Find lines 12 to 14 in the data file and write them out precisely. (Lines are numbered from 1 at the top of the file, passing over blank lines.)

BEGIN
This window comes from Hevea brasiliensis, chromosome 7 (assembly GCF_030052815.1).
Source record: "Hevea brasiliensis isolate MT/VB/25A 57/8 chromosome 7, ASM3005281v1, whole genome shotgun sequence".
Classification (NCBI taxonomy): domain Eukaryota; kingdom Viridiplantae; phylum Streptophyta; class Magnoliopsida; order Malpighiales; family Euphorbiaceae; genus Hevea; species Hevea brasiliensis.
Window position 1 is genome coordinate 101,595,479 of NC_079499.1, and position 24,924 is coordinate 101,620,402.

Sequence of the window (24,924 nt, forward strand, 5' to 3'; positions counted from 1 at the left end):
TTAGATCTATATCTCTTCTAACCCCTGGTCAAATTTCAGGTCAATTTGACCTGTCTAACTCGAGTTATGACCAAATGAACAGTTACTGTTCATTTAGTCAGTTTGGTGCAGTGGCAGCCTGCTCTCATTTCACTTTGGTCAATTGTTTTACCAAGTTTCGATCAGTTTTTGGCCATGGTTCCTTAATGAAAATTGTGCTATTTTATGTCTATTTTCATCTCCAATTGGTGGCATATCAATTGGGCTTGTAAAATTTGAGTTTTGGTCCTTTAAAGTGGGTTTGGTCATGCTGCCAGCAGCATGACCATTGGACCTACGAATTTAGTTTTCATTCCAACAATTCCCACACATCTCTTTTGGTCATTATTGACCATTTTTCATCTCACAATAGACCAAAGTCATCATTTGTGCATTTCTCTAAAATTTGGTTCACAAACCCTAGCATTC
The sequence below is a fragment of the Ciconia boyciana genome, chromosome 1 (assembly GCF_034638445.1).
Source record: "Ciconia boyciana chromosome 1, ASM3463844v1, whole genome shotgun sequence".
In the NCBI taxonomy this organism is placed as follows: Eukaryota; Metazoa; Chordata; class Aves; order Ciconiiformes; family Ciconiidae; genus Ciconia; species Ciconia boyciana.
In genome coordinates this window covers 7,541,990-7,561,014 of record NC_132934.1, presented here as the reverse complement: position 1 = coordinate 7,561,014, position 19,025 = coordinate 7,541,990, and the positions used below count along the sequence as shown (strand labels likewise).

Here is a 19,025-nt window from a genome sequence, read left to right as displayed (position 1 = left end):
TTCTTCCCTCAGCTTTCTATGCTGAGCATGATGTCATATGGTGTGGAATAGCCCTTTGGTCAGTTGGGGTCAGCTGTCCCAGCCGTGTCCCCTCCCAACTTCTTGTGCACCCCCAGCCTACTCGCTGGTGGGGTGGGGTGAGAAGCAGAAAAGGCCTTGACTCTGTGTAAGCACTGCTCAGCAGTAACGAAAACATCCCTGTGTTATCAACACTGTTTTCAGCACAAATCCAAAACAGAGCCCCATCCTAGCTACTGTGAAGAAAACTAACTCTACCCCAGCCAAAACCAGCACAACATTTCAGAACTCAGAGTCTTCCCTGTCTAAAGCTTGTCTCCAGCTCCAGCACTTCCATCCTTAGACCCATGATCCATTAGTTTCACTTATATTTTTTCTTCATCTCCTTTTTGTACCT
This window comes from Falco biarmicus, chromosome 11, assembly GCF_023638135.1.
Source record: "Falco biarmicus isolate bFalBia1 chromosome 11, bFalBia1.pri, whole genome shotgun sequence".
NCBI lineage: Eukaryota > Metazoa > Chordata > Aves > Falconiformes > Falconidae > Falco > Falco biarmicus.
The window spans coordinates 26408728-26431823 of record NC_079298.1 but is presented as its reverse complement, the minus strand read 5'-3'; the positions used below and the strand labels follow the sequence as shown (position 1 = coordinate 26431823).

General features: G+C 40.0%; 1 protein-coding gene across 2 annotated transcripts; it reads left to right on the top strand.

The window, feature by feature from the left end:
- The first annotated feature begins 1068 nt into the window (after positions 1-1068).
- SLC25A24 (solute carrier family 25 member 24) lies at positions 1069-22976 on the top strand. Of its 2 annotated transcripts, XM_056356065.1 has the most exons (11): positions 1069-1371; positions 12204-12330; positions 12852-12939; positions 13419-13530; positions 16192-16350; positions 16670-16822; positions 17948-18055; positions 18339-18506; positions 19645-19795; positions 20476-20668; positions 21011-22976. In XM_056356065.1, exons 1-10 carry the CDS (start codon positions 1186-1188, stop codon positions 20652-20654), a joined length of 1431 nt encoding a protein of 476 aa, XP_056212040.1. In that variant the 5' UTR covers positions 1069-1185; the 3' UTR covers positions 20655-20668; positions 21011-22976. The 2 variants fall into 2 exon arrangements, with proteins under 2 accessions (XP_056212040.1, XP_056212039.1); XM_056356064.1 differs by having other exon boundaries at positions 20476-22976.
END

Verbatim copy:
TTCTTCCCTCAGCTTTCTATGCTGAGCATGATGTCATATGGTGTGGAATAGCCCTTTGGTCAGTTGGGGTCAGCTGTCCCAGCCGTGTCCCCTCCCAACTTCTTGTGCACCCCCAGCCTACTCGCTGGTGGGGTGGGGTGAGAAGCAGAAAAGGCCTTGACTCTGTGTAAGCACTGCTCAGCAGTAACGAAAACATCCCTGTGTTATCAACACTGTTTTCAGCACAAATCCAAAACAGAGCCCCATCCTAGCTACTGTGAAGAAAACTAACTCTACCCCAGCCAAAACCAGCACAACATTTCAGAACTCAGAGTCTTCCCTGTCTAAAGCTTGTCTCCAGCTCCAGCACTTCCATCCTTAGACCCATGATCCATTAGTTTCACTTATATTTTTTCTTCATCTCCTTTTTGTACCT
This window comes from Falco biarmicus, chromosome 11, assembly GCF_023638135.1.
Source record: "Falco biarmicus isolate bFalBia1 chromosome 11, bFalBia1.pri, whole genome shotgun sequence".